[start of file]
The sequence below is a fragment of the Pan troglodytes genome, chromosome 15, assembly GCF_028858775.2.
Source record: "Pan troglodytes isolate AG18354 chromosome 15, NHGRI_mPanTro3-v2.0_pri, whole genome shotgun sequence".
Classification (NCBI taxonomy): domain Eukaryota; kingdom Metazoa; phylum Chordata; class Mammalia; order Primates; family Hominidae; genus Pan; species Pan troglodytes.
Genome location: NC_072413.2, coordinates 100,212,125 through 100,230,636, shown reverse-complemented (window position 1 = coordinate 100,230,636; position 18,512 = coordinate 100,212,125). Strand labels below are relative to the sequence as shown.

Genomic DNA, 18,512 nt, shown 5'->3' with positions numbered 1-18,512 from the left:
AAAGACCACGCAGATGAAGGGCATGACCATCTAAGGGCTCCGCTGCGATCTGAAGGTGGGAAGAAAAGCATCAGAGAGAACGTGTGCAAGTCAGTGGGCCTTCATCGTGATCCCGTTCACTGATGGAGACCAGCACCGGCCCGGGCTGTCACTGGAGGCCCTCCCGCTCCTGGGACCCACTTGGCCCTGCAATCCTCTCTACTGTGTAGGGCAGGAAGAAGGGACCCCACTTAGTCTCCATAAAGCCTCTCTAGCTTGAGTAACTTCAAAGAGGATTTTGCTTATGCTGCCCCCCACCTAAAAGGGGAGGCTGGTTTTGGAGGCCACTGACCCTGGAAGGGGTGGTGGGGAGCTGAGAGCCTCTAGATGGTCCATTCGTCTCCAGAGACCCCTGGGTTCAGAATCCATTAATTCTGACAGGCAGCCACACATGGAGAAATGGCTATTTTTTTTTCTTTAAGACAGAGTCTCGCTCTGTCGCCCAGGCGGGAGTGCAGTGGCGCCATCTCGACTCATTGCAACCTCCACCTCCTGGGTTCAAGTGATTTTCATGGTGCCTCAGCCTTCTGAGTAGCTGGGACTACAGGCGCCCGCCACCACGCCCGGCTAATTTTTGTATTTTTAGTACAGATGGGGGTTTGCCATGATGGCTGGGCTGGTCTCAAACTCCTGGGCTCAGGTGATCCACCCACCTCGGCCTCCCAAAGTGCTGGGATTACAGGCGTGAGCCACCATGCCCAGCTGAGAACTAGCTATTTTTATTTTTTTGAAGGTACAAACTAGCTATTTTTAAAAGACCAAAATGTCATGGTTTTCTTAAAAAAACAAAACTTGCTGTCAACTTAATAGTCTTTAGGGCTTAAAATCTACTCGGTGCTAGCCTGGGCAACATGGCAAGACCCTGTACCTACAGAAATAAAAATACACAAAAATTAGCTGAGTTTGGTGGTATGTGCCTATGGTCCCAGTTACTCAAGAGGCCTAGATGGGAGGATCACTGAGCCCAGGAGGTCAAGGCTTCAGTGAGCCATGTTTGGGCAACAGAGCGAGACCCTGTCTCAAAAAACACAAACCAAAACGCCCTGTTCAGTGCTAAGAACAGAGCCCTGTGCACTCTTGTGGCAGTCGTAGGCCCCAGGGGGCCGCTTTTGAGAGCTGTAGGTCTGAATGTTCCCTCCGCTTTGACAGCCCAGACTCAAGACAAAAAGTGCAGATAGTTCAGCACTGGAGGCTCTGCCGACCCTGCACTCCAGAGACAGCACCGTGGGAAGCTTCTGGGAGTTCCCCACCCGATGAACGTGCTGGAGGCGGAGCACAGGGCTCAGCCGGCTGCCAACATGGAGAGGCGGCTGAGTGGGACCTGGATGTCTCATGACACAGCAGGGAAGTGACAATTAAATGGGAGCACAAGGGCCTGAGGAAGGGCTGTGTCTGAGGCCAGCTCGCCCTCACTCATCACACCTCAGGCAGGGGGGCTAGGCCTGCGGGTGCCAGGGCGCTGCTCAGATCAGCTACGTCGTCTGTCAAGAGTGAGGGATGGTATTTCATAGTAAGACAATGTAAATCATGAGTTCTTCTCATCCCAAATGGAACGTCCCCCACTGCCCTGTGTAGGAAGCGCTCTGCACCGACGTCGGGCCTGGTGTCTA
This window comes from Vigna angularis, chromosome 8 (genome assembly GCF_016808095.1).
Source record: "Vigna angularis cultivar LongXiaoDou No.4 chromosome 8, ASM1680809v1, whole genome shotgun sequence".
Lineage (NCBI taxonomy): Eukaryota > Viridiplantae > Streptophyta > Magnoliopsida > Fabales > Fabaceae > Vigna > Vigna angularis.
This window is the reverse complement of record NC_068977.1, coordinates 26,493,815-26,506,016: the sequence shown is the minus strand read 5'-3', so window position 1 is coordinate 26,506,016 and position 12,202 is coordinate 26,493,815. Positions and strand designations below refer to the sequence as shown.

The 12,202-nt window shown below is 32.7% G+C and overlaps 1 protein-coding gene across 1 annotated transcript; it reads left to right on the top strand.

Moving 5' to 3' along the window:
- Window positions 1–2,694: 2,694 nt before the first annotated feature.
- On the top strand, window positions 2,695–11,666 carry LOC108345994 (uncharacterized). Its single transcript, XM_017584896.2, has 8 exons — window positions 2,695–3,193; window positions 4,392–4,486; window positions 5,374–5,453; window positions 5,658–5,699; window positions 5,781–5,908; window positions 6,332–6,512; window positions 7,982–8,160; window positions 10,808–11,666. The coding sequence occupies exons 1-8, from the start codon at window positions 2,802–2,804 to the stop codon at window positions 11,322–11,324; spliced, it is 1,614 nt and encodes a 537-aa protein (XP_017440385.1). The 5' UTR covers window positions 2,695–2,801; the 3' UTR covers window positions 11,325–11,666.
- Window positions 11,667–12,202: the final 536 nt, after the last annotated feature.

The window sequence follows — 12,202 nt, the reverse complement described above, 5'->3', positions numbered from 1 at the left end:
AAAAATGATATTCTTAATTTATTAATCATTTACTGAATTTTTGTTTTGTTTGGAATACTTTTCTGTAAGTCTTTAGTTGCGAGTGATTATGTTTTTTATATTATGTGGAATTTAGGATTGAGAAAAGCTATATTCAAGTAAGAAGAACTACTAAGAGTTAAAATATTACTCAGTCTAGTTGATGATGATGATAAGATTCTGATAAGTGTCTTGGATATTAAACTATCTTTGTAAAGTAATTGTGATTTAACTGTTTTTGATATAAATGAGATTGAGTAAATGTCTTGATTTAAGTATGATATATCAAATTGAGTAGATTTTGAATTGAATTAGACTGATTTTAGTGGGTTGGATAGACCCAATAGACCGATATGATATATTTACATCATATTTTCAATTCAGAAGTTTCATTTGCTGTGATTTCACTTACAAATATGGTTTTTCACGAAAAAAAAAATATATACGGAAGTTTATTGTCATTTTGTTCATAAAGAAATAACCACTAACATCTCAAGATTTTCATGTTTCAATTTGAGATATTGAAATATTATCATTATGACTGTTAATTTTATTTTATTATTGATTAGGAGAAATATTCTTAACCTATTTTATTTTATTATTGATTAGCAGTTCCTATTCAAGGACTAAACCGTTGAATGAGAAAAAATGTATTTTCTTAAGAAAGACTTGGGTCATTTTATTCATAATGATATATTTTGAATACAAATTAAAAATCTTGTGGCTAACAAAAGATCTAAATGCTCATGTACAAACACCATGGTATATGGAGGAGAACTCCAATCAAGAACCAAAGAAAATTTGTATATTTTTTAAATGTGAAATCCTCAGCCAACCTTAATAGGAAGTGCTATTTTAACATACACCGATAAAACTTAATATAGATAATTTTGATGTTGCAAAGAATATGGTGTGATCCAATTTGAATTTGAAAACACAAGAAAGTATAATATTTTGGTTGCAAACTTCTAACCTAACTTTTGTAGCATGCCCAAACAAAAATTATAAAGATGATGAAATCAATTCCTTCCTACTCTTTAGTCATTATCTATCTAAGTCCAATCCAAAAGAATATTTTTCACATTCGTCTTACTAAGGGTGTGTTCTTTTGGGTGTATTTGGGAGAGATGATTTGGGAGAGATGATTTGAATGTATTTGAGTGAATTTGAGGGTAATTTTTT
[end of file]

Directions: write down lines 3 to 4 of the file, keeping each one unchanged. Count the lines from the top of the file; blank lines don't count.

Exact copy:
Classification (NCBI taxonomy): domain Eukaryota; kingdom Metazoa; phylum Chordata; class Mammalia; order Primates; family Hominidae; genus Pan; species Pan troglodytes.
Genome location: NC_072413.2, coordinates 100,212,125 through 100,230,636, shown reverse-complemented (window position 1 = coordinate 100,230,636; position 18,512 = coordinate 100,212,125). Strand labels below are relative to the sequence as shown.